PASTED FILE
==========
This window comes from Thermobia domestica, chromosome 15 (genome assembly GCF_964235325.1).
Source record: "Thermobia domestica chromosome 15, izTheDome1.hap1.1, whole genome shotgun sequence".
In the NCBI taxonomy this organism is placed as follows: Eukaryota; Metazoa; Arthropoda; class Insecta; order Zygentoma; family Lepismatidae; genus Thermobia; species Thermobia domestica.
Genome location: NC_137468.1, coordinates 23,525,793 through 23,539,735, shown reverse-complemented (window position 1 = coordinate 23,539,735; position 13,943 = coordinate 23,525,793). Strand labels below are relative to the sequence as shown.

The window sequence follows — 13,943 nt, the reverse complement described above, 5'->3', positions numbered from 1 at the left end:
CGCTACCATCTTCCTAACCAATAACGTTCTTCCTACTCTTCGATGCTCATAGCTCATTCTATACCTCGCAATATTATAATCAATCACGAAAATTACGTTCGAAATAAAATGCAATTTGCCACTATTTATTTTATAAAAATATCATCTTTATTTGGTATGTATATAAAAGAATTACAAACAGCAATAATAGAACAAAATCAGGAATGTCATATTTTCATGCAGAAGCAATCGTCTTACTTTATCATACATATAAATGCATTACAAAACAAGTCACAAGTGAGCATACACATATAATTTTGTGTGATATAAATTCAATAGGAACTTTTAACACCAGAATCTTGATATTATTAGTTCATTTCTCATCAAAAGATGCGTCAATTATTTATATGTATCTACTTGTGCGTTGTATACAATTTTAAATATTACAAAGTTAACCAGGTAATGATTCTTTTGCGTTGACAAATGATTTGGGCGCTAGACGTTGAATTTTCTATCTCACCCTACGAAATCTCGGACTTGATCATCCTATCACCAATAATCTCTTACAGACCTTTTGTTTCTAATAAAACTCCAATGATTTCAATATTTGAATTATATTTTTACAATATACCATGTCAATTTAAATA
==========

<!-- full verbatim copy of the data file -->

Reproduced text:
This window comes from Thermobia domestica, chromosome 15 (genome assembly GCF_964235325.1).
Source record: "Thermobia domestica chromosome 15, izTheDome1.hap1.1, whole genome shotgun sequence".
In the NCBI taxonomy this organism is placed as follows: Eukaryota; Metazoa; Arthropoda; class Insecta; order Zygentoma; family Lepismatidae; genus Thermobia; species Thermobia domestica.
Genome location: NC_137468.1, coordinates 23,525,793 through 23,539,735, shown reverse-complemented (window position 1 = coordinate 23,539,735; position 13,943 = coordinate 23,525,793). Strand labels below are relative to the sequence as shown.

The window sequence follows — 13,943 nt, the reverse complement described above, 5'->3', positions numbered from 1 at the left end:
CGCTACCATCTTCCTAACCAATAACGTTCTTCCTACTCTTCGATGCTCATAGCTCATTCTATACCTCGCAATATTATAATCAATCACGAAAATTACGTTCGAAATAAAATGCAATTTGCCACTATTTATTTTATAAAAATATCATCTTTATTTGGTATGTATATAAAAGAATTACAAACAGCAATAATAGAACAAAATCAGGAATGTCATATTTTCATGCAGAAGCAATCGTCTTACTTTATCATACATATAAATGCATTACAAAACAAGTCACAAGTGAGCATACACATATAATTTTGTGTGATATAAATTCAATAGGAACTTTTAACACCAGAATCTTGATATTATTAGTTCATTTCTCATCAAAAGATGCGTCAATTATTTATATGTATCTACTTGTGCGTTGTATACAATTTTAAATATTACAAAGTTAACCAGGTAATGATTCTTTTGCGTTGACAAATGATTTGGGCGCTAGACGTTGAATTTTCTATCTCACCCTACGAAATCTCGGACTTGATCATCCTATCACCAATAATCTCTTACAGACCTTTTGTTTCTAATAAAACTCCAATGATTTCAATATTTGAATTATATTTTTACAATATACCATGTCAATTTAAATA